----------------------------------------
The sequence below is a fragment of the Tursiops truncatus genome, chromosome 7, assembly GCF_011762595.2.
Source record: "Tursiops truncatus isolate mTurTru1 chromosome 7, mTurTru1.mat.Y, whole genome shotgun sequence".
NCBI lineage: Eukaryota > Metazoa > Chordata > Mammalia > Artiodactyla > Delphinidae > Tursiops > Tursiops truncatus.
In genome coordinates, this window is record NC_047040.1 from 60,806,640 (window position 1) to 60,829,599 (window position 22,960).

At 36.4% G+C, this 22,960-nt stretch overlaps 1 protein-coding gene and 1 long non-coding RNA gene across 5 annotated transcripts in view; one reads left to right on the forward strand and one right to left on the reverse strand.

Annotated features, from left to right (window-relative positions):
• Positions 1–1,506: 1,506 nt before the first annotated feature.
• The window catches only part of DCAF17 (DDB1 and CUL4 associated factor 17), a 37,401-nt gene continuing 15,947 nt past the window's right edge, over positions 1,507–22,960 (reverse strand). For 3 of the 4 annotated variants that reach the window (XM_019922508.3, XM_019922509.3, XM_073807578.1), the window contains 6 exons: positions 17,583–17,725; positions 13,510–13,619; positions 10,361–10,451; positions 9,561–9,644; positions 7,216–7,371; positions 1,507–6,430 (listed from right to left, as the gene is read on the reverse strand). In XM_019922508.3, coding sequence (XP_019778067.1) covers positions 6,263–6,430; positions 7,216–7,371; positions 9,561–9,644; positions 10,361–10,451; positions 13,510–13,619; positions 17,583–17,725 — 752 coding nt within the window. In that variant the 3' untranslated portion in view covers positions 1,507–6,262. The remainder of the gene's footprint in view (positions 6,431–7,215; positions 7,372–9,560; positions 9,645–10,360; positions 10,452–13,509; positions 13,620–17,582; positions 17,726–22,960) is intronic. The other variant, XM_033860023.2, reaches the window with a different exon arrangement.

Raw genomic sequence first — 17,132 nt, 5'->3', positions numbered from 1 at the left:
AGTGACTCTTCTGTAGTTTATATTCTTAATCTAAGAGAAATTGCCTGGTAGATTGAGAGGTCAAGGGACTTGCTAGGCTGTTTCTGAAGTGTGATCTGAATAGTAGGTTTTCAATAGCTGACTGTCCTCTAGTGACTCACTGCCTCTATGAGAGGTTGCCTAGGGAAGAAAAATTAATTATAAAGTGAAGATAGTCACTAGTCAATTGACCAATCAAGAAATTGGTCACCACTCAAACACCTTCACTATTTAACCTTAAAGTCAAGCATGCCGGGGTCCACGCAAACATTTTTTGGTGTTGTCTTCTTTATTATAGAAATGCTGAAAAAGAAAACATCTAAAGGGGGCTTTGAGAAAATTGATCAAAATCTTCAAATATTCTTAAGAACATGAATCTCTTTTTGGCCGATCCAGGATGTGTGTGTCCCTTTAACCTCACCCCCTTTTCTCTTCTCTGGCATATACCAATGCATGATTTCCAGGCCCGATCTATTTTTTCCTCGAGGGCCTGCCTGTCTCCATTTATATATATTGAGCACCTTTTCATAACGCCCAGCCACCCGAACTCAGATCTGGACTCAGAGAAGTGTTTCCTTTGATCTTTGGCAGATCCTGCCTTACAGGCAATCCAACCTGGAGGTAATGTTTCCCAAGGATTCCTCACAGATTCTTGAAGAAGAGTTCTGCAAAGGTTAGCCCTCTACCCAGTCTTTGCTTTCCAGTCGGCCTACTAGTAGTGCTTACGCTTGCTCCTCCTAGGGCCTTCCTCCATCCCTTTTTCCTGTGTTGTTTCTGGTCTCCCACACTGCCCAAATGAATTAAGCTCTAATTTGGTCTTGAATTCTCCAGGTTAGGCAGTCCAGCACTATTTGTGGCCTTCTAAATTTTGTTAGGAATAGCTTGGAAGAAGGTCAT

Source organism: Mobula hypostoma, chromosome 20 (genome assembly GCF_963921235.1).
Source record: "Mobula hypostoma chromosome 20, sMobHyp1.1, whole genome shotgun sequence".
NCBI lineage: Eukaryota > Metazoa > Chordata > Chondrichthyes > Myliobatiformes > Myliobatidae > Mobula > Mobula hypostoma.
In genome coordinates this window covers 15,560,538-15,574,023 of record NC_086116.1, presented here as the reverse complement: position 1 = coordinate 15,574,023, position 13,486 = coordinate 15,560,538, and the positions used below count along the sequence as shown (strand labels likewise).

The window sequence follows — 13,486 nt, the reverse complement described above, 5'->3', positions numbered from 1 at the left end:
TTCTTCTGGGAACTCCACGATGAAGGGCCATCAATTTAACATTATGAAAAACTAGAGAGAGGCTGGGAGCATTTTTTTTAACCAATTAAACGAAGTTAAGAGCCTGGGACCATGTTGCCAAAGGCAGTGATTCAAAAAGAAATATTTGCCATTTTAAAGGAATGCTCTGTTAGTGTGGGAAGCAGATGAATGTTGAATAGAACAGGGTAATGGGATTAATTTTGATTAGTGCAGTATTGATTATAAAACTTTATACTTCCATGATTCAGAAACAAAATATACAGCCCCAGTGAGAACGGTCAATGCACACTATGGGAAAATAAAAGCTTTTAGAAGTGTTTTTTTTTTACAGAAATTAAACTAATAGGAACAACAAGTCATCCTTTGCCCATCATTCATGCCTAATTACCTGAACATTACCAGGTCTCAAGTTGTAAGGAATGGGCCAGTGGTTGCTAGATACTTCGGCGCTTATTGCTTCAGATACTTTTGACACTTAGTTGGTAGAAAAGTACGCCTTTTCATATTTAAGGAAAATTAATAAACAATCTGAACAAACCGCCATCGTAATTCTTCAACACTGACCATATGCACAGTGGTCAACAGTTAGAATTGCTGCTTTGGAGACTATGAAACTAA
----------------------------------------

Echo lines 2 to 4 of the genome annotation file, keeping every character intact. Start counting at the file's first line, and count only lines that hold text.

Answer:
Source record: "Tursiops truncatus isolate mTurTru1 chromosome 7, mTurTru1.mat.Y, whole genome shotgun sequence".
NCBI lineage: Eukaryota > Metazoa > Chordata > Mammalia > Artiodactyla > Delphinidae > Tursiops > Tursiops truncatus.
In genome coordinates, this window is record NC_047040.1 from 60,806,640 (window position 1) to 60,829,599 (window position 22,960).